Saline-filled implants were presented as safe and natural, containing only salt (saline) and water. However, even if this was true at implantation, it did not remain that way for long. Saline has a limited shelf life and even if ’sealed’ within a breast implant, it turns septic. Saline implants are rarely hermetically ’sealed’. They do not have secure filling valves, allowing infiltration of the user’s body fluids and stray bacteria into the implant. Within a short time, the original saline solution incubates and decaying substances build up. When shell leakage occurs, the contaminated saline is discharged into the user. These problems are well known within the cosmetic surgery industry.
By about 1997, and because of problems with saline-filled implants, cosmetic surgeons and special interest groups lobbied for the return of silicone-gel-filled implants. After a bitter public debate, Health Canada relented and the sale of silicone-gel-filled prostheses resumed in Canada on October 20, 2006. The process was termed ‘licensing’. Conditions of sale include a disclosure of risks the products pose and the need for multiple replacements over the life of the user. Regrettably, the ‘license’ is being presented by breast implant interests as government approval and a proof of safety. The U.S. FDA ended its Moratorium on November 18, 2006, creating a similar situation in the US.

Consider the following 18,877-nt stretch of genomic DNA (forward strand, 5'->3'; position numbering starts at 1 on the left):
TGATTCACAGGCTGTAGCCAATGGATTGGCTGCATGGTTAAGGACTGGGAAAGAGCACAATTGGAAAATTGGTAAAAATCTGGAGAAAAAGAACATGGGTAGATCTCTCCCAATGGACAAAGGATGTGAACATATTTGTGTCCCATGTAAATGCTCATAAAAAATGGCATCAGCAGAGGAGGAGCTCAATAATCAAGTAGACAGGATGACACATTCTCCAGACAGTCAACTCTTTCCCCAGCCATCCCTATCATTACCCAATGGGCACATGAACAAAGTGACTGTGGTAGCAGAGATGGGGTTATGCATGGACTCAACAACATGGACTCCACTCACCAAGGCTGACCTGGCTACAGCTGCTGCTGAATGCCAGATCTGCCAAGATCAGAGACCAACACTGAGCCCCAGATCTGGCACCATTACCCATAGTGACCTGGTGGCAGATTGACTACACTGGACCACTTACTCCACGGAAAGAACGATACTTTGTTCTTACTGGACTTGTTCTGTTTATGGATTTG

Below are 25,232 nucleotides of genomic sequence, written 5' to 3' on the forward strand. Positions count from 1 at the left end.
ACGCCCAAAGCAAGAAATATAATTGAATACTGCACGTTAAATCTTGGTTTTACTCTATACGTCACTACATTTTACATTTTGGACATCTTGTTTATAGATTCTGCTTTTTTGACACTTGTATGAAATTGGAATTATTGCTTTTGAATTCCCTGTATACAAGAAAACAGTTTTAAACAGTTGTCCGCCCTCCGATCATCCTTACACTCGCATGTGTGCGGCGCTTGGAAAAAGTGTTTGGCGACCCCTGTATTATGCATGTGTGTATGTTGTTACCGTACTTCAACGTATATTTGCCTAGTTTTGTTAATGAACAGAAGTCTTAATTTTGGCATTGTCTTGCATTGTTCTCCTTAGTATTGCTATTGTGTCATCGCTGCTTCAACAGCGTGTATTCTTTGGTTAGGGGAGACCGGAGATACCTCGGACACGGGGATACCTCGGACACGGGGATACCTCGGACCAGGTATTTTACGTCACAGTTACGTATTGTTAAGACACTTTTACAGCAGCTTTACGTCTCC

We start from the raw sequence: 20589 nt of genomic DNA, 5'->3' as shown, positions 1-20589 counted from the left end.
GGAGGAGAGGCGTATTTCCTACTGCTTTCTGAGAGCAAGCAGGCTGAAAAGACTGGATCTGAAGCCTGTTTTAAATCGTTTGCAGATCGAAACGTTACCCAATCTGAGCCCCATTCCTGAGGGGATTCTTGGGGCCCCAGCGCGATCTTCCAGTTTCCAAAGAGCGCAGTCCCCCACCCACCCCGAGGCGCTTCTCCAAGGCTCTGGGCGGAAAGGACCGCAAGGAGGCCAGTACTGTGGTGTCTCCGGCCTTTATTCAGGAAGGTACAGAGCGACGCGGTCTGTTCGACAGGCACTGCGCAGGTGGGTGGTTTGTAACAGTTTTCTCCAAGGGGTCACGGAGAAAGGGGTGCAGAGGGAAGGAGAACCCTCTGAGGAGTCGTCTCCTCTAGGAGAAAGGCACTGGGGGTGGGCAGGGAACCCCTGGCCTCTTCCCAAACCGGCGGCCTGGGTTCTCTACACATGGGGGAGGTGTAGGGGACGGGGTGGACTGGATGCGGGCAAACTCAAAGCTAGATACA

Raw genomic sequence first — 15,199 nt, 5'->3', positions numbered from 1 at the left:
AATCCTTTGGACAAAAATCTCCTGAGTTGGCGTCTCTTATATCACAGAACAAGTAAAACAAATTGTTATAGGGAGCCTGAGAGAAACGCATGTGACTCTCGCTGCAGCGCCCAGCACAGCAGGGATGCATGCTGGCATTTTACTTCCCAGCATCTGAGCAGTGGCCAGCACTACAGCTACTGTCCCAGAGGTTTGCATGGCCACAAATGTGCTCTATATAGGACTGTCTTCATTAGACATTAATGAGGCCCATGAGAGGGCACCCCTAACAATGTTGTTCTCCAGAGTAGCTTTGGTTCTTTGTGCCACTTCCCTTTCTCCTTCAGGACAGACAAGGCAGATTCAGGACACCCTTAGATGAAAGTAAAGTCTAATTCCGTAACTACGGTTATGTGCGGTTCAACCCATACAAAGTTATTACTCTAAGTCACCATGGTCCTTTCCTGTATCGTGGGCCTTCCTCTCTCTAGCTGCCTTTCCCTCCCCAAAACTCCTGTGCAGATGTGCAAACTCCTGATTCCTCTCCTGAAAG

The lifting of the Moratoria in Canada and the U.S. led to a return to a pre-Moratorium situation when breast implants of all kinds could be sold for any application. In 2007, incidental to litigation involving breast implants and consumer products, the Court of Appeal of Ontario and the Supreme Court of Canada made it clear that Health Canada, the agency responsible for lifting the Canadian Moratorium, was under no duty to warn Canadians of dangerous medical devices, demonstrating that any claim of safety based on Health Canada’s ‘approval’ or ‘licensing’ is without substance. In the U.S., a legal peculiarity termed FDA ‘preemption’ placed similar limitations on legal recourse available to injured users of breast implants.
Post-Moratorium silicon- gel-filled implants are fundamentally the same as pre-Moratorium versions. They are still devoid of credible science, use the same constituents and technologies, and are no better made. They are manufactured by successors of firms who repeatedly went into receivership and continue to change hands at intervals of about two years. In 2006, when the Moratorium ended in Canada and the U.S., there were three significant breast implant makers (Mentor, MediCor, and Allergan). MediCor went into receivership in 2008. Its Chief Executive Officer was indicted for embezzlement of more than $94 million relating to the acquisition of breast implant manufacturing facilities. These manufacturers made both silicone-gel-filled and saline-filled implants.